[ INSERT PICTURE "STAR.jpg" HERE. -- RCB]

Here is how to find the necessary dimensions WITHOUT ARITHMETIC! (1) Tape a piece of paper to your drawing board. (2) Using your T-square pressed against the edge of the drawing board as a guide, draw a horizontal line near the middle of your paper. (3) Using a drafting triangle, (pressed against the T-square, which is still pressed against the edge of your drafting table) as a guide, draw a second line near the center of your paper, perpendicular to the first line you drew. (4) Put the center of your protractor over the intersection of the two lines. Align the 0 and 180 degree marks with the first line you drew on your paper. (5) Using the aligned protractor, put a mark at 72 degrees. Then, put another mark at 144 degrees. (6) Turn the protractor 180 degrees, then re-align it. (7) Make two more marks, at 72 and 144 degrees. (8) Now, using a straightedge as a guide (a straight side of your drafting triangle will do nicely), draw four line segments which connect the marks you made with the protractor, to the intersection of the first two lines you drew (Where the center of the protractor went). (9) Make two marks 1/2 inch (12.7 mm) from the first line you drew (one mark on each side.). (10) Using your T-square as a guide, draw two new lines, parallel to the first line you drew. These lines, 1 inch (25.4 mm) apart, establish the size, or scale, of the regular pentagon you are constructing. They intersect the lines you drew at 144 degrees at points "A" and "B" per diagram one. (11) Use your drafting compass to draw a circle through points "A" and "B", having its center at the intersection of the first two lines you drew. This will establish points "C", "D", and "E", according to diagram one. (12) Now that you have located the five vertices of your regular pentagon, connect them by drawing line segments "AB", "BC", "CD", "DE", and "AE". (13) Complete your drawing of the rectangle "gjkh" about regular pentagon "ABCDE". Measure the parts of this rectangle, then use these dimensions to lay out your grid on your poster board. After you find the answer to a problem, sometimes you wonder why it took you so long to find the answer! Information summary: What's in the diagram US Measure Equivalent Metric measure Length("gB") 5/16 inch 7.85 mm Measure off these Length("Bm") 8/16 inch 12.7 mm distances along Length("mA") = "Bm" 8/16 inch 12.7 mm one edge of your Length("hA") = "gB" 5/16 inch 7.85 mm poster board. Length("gC") 15.25/16 inch 24.16 mm Measure these along Length("Cj") 9.5/16 inch 14.92 mm perpendicular edge. Procedure: (1) Measure off and mark the four lengths "gB", "Bm", "mA", and "hA" along one edge of your poster board. (2) Repeat step (1), until you have marks all along one edge of your poster board. (3) Repeat steps (1) and (2) all along the opposite edge of your poster board. (4) Connect corresponding marks with a series of parallel line segments. (I recommend using a long straightedge to draw these lines.) (5) Two edges of your poster board have not been marked yet. Along one of these edges, measure off and mark the two lengths "gC" and "Cj". (6) Continue measuring and marking lengths "gC" and "Cj", all along the edge you have started marking. (7) One edge of your poster board has not been marked yet. Use lengths "gC" and "Cj" to mark this edge. (8) Connect corresponding marks with a series of parallel line segments. (I recommend using a long straightedge to draw these lines.) (9) Use a short straightedge as a guide to draw all five sides of each regular pentagon in your grid. (10) Cut your poster board into strips, so that each strip contains an entire row of regular pentagons. (11) Cut each strip into rectangles, so that each rectangle contains a regular pentagon. (12) Trim each rectangle. Keep all of the regular pentagons. Discard all of the triangular scraps. Yield: I got [ ?? -- RCB ] regular pentagons from my sheet of poster board. Some scrap had to be trimmed from each rectangle.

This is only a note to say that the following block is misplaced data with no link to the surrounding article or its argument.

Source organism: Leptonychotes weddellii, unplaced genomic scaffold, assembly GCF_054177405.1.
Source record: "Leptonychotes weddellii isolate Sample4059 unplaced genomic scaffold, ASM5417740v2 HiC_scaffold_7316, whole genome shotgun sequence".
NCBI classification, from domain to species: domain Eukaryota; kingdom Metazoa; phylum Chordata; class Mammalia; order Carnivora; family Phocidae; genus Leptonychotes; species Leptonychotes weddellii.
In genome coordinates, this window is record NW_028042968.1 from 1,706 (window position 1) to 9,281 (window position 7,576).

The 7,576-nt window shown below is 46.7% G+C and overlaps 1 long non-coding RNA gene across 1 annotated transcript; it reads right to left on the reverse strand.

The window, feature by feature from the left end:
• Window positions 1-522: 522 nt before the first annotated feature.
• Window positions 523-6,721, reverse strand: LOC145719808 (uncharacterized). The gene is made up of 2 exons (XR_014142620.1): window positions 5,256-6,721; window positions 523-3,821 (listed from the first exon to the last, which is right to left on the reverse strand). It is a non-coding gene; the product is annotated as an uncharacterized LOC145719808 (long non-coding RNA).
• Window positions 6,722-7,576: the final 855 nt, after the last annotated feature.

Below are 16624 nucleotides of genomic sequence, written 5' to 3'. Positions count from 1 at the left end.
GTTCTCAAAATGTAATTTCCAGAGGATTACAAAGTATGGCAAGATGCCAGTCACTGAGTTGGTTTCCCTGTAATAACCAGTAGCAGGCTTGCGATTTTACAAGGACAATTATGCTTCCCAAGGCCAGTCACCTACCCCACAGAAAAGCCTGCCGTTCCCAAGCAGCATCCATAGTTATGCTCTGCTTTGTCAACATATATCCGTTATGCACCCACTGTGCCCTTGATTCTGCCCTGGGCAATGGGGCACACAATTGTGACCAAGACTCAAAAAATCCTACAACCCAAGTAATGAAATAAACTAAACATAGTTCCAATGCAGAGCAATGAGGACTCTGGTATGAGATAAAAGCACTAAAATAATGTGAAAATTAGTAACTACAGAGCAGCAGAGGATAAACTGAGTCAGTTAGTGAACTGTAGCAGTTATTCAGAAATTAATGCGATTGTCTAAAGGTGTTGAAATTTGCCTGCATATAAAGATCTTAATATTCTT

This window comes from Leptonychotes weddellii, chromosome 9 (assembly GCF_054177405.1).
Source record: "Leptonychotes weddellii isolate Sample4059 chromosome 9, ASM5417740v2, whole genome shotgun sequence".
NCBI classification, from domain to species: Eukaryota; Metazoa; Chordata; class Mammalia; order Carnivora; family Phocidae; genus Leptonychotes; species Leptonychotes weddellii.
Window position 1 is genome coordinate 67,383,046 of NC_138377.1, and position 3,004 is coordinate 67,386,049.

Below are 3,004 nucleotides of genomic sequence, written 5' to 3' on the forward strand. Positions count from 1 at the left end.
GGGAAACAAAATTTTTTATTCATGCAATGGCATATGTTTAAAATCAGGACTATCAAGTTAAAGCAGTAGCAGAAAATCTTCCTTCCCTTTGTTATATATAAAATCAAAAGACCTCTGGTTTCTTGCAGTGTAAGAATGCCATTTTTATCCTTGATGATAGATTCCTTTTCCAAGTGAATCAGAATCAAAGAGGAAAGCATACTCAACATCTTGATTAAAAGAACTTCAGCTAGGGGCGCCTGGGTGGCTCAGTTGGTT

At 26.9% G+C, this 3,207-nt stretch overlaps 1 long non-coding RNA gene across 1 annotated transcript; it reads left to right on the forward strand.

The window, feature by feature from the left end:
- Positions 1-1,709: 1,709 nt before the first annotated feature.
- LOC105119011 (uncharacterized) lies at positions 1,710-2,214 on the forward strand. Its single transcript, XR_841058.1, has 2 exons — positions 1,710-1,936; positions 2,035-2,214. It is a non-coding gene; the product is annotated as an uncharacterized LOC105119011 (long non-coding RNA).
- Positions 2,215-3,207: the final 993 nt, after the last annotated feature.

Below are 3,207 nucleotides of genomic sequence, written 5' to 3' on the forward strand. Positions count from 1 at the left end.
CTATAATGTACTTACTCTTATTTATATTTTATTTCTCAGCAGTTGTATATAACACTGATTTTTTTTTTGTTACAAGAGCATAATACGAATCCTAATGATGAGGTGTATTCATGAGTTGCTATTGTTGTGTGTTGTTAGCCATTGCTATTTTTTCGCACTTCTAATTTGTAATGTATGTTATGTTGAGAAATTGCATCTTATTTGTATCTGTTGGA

Ray Calvin Baker (talk) 03:14, 15 May 2012 (UTC)

## TO MAKE REGULAR OCTAGONS edit

+m +-------+ n+ Note: This diagram is /C D\ distorted. (It's too / \ tall.) Technical / \ difficulties such as / \ this often arise when / \ one tries to push +B E+ equipment beyond the | | limits for which it | | was designed . Word | | processors were never | O | designed for making | | diagrams. But creative | | thinking often requires | | that one thinks beyond +A F+ the normal limits. \ / \ / This shape has four-fold \ / rotational symmetry, so \ / a lot of the lengths in \H G/ the diagram are identical. +q +-------+ p+ Angle "mBC" is supposed to be 45 degrees. A true scale diagram, or trigonometric calculation, would establish this as a fact. Triangle "mBC" is thus an iscoceles right triangle, with some interesting and unusaul properties. If Length("BC") = 1 inch (25.4 mm) then length("mC") = length("mB") = cosine(45 degrees) = sine(45 degrees) = 1/2 the square root of 2 = 0.7071. Table of measurements: Length("mB") = Length("mC") 11.25/16 inch (17.96 mm) Length("AB") = Length("CD") 1 inch (25.4 mm) Length("qA") = Length("Dn") 11.25/16 inch (17.96 mm) Procedure: (1) Measure off the dimensions for one cell of the grid along one edge of your poster board. (2) copy these measurements along the edge to make as many grid cells as possible along that edge. (3) Repeat steps (1) and (2) along each of the other three edges of your poster board. (Remember to start all of your measurements from the correct edge of the poster board.) (4) Use a long straightedge as a guide to draw line segments connecting corresponding measured marks. (5) Cut your poster board into strips along the grid lines you have drawn. (6) Cut each strip into squares along the grid lines. (7) Trim away the triangles from each square. (8) Discard the triangular scraps. Yield: Four triangles of scrap had to be trimmed from each square to make [ ?? -- RCB ] regular octagons -- "stop signs".